For additional details on the data presented across Takeda’s portfolio of HAE medicines at EAACI, visit the congress website.
About SPRING Study
SHP643-301, also known as the SPRING study, is a multicenter, open-label Phase 3 study to evaluate the safety and pharmacokinetics (PK) of TAKHZYRO in patients aged 2 to <12 years with HAE.1 Participants aged 2 to <6 years received lanadelumab at a dose of 150 milligrams (mg) every 4 weeks (q4wks) over a 52-week treatment period. Participants aged 6 to <12 years received lanadelumab at a dose of 150 mg every 2 weeks (q2wks) over a 52-week treatment period and had the option to reduce the dose frequency to q4wks if they were well controlled (e.g., attack-free) for 26 weeks.1 HAE attack rates were analysed using descriptive statistics.1
About TAKHZYRO® (lanadelumab-flyo) Injection
TAKHZYRO is a fully human monoclonal antibody that specifically binds and decreases plasma kallikrein and is indicated for routine prevention of recurrent attacks of HAE in patients aged 12 years and older. It was studied in one of the largest prevention studies in HAE with the longest active treatment duration, and TAKHZYRO consistently demonstrated HAE attack reduction. TAKHZYRO is formulated for subcutaneous administration and has a half-life of approximately two weeks.8 TAKHZYRO is intended for self-administration or administration by a caregiver once trained by a healthcare professional.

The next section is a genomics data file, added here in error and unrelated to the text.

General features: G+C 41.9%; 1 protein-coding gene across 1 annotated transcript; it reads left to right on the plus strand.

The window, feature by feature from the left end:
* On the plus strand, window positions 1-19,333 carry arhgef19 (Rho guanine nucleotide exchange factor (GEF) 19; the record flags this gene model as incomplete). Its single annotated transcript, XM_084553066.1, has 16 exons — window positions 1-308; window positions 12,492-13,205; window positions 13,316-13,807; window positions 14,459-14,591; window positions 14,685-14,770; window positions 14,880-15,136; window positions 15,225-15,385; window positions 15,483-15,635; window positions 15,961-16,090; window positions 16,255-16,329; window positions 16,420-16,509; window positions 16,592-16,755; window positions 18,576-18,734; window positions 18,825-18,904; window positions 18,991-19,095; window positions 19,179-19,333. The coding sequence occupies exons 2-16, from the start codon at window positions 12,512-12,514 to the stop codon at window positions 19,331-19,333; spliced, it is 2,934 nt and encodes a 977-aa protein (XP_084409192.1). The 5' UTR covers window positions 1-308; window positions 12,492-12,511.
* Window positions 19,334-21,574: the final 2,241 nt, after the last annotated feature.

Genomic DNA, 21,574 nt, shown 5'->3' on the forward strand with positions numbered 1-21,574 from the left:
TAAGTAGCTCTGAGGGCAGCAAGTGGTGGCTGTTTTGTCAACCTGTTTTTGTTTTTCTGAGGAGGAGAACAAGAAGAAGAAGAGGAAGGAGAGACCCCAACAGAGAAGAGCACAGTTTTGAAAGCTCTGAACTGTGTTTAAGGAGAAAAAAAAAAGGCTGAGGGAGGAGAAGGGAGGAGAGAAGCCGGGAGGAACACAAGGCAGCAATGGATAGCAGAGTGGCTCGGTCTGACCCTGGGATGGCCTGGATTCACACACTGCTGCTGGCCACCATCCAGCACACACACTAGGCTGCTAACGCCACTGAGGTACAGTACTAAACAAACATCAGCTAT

TAKHZYRO Safety Information for Europe
Please consult the TAKHZYRO Summary Product Characteristics (SmPC) before prescribing.
TAKHZYRO treatment should be initiated under the supervision of a physician experienced in the management of patients with hereditary angioedema (HAE). TAKHZYRO may be self-administered or administered by a caregiver only after training on SC injection technique by a healthcare professional.
Hypersensitivity to the active substance or to any of the excipients.8
Warnings and Precautions
Traceability: In order to improve the traceability of biological medicinal products, the name and the batch number of the administered product should be clearly recorded.8
Hypersensitivity reactions have been observed. In case of a severe hypersensitivity reaction, administration of TAKHZYRO must be stopped immediately and appropriate treatment must be initiated.8